Having completion accounts provides the buyer with a very useful protection that if, having acquired the target company, there are unexpected liabilities, it can seek an immediate £/£ price adjustment. Whilst warranty protection might also provide the buyer with recourse, its ability to claim under the warranties will be subject to limitations such as de minimis, disclosure etc. For this reason, buyers usually favour a completion accounts model and it is a common feature of corporate real estate transactions.

For completion accounts, the specific accounting policies are key and it is therefore crucial that someone with an accounting background (whether internal or external) is involved to shape the required policies.

Finally, it is crucial from the purchaser’s point of view to state that the value of the property is fixed in the completion accounts (avoiding the seller seeking to argue that they should benefit from any increase in the property’s value between the date terms are agreed and the date the transaction documents are signed).

Mind the Gap!

A standard commercial property acquisition heads will stipulate that exchange takes place within a fixed period of the heads (perhaps 20 days), a 10% deposit being paid on exchange, and completion to follow a prescribed number of days afterwards.

Whilst corporate deals can (and do) work this way, having a gap on a corporate deal is not routine. If there is a split exchange and completion, there is an inherent risk around what happens in that period. As this ultimately goes to whether the contract can be terminated or not, the issues are often contentious and inevitably result in additional costs being incurred as they are negotiated. There is no ‘market standard’ or generally accepted way of resolving these points. One of the first questions on the buy side will therefore be to assess whether there is a reason why a gap is needed (such as a third-party consent that cannot be obtained prior to an exchange) and, if possible to explore whether one can be avoided.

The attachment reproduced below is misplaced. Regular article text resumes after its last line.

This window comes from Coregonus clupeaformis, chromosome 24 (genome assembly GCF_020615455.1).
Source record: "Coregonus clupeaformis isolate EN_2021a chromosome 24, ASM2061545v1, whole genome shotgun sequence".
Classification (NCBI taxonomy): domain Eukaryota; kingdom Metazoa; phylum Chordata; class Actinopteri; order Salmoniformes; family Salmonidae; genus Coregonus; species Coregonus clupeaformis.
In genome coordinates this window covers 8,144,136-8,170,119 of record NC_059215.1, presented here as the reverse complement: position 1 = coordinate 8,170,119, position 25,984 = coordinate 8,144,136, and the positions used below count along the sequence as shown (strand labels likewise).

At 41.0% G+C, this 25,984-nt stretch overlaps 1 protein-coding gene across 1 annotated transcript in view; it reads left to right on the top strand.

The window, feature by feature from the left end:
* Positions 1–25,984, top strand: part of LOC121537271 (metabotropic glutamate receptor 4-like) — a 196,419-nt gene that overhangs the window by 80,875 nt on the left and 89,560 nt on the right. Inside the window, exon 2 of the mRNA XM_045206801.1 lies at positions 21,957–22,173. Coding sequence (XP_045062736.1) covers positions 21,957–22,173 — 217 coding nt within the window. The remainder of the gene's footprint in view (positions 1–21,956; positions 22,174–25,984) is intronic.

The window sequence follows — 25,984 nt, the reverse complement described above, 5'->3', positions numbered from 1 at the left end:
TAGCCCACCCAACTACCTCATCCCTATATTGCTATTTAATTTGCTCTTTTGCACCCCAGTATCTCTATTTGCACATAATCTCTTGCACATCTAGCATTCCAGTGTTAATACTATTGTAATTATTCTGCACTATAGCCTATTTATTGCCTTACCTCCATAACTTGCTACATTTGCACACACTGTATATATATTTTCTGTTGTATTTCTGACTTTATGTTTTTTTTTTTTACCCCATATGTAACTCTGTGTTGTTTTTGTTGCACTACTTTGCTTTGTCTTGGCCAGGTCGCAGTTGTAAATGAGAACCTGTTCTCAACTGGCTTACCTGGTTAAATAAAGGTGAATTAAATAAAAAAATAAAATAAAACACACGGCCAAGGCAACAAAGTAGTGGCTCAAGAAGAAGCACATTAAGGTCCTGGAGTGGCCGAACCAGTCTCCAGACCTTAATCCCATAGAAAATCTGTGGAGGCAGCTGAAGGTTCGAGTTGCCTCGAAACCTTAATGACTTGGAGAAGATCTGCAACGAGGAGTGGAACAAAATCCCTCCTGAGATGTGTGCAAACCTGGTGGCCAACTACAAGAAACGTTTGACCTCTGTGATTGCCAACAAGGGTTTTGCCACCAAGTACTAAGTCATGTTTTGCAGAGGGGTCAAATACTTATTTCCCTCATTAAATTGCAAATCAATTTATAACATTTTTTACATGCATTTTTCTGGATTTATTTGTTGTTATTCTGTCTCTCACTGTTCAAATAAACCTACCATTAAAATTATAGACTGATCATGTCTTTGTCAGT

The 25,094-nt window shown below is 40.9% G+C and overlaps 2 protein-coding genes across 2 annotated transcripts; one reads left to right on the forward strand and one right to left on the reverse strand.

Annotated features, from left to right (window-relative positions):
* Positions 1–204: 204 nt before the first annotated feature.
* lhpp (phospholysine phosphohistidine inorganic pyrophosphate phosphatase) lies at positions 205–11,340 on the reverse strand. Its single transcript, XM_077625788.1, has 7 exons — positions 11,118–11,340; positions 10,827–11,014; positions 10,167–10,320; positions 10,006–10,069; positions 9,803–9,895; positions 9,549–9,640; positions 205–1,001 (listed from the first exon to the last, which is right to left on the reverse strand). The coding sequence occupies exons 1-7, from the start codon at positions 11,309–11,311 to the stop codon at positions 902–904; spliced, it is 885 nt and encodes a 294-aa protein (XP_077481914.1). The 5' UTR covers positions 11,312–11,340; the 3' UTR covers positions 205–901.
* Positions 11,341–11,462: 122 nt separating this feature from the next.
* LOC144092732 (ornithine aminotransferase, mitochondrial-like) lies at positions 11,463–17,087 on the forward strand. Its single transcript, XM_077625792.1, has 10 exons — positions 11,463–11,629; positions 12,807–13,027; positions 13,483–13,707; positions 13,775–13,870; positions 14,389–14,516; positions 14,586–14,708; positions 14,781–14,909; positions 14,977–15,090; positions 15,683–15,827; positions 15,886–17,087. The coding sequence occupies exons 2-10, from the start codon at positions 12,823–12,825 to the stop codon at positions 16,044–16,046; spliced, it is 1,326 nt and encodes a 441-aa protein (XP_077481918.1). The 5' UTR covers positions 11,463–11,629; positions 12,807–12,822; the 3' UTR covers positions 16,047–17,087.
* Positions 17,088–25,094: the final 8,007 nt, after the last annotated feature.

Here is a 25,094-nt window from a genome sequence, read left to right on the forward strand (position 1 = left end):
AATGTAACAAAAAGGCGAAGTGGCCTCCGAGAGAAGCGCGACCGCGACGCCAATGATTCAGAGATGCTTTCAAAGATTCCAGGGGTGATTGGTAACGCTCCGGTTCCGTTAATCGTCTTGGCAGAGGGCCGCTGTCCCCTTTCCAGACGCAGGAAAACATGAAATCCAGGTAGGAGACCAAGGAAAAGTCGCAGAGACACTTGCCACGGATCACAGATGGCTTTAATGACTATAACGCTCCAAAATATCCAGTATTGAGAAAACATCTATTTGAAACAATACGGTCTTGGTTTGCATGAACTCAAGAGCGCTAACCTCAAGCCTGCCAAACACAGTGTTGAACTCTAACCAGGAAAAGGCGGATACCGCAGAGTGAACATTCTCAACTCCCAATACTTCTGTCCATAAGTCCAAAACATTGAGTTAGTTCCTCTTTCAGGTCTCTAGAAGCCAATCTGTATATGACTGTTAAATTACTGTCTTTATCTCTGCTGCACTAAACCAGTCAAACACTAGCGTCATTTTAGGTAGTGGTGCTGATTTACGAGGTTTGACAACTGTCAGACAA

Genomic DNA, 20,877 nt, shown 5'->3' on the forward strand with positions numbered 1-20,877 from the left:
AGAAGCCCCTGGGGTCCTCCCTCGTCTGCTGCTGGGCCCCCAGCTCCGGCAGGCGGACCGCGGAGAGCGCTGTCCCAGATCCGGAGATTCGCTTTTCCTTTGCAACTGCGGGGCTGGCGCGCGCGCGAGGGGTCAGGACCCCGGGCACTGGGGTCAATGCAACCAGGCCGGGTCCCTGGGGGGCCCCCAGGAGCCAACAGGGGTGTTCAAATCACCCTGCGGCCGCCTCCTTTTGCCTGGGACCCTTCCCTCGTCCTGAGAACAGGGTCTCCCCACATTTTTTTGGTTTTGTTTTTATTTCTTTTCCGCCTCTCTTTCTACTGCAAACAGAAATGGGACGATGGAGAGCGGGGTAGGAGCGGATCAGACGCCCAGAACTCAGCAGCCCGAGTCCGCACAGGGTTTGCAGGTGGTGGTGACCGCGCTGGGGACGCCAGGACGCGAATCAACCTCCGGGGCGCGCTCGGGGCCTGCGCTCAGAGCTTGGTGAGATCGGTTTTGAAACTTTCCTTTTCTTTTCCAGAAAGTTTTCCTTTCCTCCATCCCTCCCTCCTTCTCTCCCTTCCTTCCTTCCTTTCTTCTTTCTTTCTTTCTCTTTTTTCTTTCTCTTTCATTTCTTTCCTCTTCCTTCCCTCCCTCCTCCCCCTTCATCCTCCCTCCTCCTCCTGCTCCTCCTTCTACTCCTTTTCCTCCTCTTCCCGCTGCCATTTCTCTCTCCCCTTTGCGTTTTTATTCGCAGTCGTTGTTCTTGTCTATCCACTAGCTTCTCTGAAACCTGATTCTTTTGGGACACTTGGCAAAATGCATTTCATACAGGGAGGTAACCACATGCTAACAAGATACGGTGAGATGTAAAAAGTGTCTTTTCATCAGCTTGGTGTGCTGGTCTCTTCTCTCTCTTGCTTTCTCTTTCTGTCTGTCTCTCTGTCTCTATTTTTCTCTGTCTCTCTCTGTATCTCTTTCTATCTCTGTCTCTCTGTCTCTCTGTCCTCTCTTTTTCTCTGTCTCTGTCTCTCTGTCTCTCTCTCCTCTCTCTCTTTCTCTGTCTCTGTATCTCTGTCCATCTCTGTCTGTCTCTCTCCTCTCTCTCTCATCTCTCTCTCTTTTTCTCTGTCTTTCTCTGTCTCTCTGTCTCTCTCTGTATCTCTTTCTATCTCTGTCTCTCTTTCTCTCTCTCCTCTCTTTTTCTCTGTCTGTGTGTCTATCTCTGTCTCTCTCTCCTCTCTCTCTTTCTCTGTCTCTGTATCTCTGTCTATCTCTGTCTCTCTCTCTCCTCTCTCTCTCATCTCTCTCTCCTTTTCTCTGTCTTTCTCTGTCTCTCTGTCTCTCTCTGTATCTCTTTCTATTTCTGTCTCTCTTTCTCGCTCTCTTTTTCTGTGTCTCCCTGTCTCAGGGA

The issues that often arise on a corporate transaction where there is a gap include:

  • Interim period covenants. The extent to which the buyer should be able to have negative and positive control over what happens in the target company between exchange and completion versus the need for the seller to have operational freedom to run the business. For a genuine property SPV the seller should be prepared to agree a pretty fulsome set of restrictions whereas for a real estate trading business such as hotels or care homes, this will be trickier. Generally, the longer the gap period the more reluctant the seller is likely to be to accept restrictions. Also, what is the consequence of the seller breaching one of those restrictions? The buyer will want to be able to terminate the contract whereas the seller will want to limit such termination rights to core matters only that fundamentally affect the buyer’s go/no-go decision.